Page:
That Church still exists – though just a shadow of its former glory. It is, of course, still a centre of pilgrimage by Christians.   The consecration of the Church was a two day event.   September 13th was the actual day chosen because in the Jewish calendar that year it was the date of the dedication of Solomon’s temple. The symbolism was obvious. A new temple for Christ had replaced the temple of the old covenant.


The next day, September 14th, the true Cross was brought outside the Church so all could worship and venerate it.   That first veneration of the Cross it repeated every Good Friday in Christian churches throughout the world – wherever the traditional liturgy of that special day is celebrated.


Now we could be sceptical about those events over 1700 years ago – after all there are splinters of the true Cross all over the world, one is even found in Walsingham! However, by God’s grace that discovery was both significant and timely.  


In the 4th century there was a heresy rampant in the church called Gnosticism.   You may be familiar with the word. Gnosticism was an appealing heresy – it said that Jesus was more divine than human. He only appeared to be human. He was really God disguised as a man.   This made him out of touch with the human race. In Gnostic teaching in order to have a touch of this demi-god the mystery had to be revealed through special teachers, secret ceremonies, and special knowledge.


Sounds familiar? Doesn’t it!   Think of the new age bookshops and various cults ranging from scientology to Mormons to Shirley Maclean.  


Most of all you got to heaven through your own efforts. You were not saved by Christ’s death on the Cross.  


So when St Helena found the Cross in 4th Century it proved that Jesus really did die on the Cross.   It wasn’t just a symbol or a story. And on September 14th, 335, they proclaimed with great ceremony that it is in the Cross of Christ we glory – and through him we are saved and made free.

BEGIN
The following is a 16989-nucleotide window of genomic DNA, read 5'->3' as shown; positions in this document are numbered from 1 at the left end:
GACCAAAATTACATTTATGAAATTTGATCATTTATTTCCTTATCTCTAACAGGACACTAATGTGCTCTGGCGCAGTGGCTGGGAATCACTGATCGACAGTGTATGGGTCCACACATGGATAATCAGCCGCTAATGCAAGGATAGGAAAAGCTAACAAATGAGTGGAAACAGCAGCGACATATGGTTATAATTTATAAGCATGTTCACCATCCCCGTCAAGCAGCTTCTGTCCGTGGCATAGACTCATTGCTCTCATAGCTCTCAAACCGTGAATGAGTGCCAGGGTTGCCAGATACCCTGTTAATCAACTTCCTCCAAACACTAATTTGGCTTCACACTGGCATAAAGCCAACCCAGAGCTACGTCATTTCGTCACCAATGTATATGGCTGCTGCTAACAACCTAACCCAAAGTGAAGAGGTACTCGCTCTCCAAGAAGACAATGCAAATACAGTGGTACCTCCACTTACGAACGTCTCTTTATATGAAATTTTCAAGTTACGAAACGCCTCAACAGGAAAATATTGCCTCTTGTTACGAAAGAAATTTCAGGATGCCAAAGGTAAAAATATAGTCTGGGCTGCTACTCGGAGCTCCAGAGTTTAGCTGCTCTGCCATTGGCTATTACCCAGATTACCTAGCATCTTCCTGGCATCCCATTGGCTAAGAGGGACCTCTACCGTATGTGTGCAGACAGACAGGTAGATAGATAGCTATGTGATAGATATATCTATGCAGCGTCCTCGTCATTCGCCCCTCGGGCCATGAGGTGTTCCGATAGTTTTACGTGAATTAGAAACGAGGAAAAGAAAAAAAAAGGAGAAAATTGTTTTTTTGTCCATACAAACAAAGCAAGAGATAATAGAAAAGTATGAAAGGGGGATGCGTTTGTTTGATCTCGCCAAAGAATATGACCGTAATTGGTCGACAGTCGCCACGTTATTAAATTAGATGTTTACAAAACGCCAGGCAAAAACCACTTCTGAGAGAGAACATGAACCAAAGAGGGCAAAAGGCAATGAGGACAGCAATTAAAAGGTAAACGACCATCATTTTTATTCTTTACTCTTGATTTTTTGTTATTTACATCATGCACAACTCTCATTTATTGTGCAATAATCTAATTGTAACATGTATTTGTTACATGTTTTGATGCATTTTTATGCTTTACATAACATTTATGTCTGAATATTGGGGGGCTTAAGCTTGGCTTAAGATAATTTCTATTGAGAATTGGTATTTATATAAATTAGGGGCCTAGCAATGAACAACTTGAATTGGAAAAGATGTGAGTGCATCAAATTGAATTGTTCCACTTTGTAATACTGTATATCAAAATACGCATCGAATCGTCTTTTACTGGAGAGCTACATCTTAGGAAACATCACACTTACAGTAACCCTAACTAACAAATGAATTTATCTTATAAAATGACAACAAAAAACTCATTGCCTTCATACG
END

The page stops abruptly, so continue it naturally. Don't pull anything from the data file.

Jesus had already said this. In John 3:13 he refers to that mysterious event when Moses made a bronze serpent and put it on a pole – and through it the people were saved from death.   In the same way he will be raised on a pole – the Cross of Calvary. And through him we will be saved from death and hell.


This is a mystery that can only be understood in faith – just as the people of Israel had to have faith that God would heal them when they looked at the serpent.   Sadly the centrality of the Cross and our need for a Saviour are overlooked in our modern, politicised church. The way people behave in worship or speak of our Blessed Lord often reveals a lake of understanding of who Jesus is and what he did.  


Saint Paul tried to explain it in Phillipians 2: 6-11.   He says that though Jesus was an equal member of the Trinity who always existed, yet for our sake he became like us. “Emptied himself, taking the form of a servant”, St Paul says, deliberately hiding his glory and divinity.


We’ve seen it when Jesus healed people and asked them not to talk about it. But St Paul says Jesus went one step further: “He humbled himself and became obedient unto death – even death on a Cross”.   Yes, he the eternal one and Lord of life, willingly submitted to death – for the salvation of the world.


St Paul now finishes with a flourish: “At the name of Jesus every knee should bow”.   Yes Jesus is our Lord!  


Holy Cross Day proclaims this…


Through his Cross and resurrection we receive life.   Though it we triumph with him!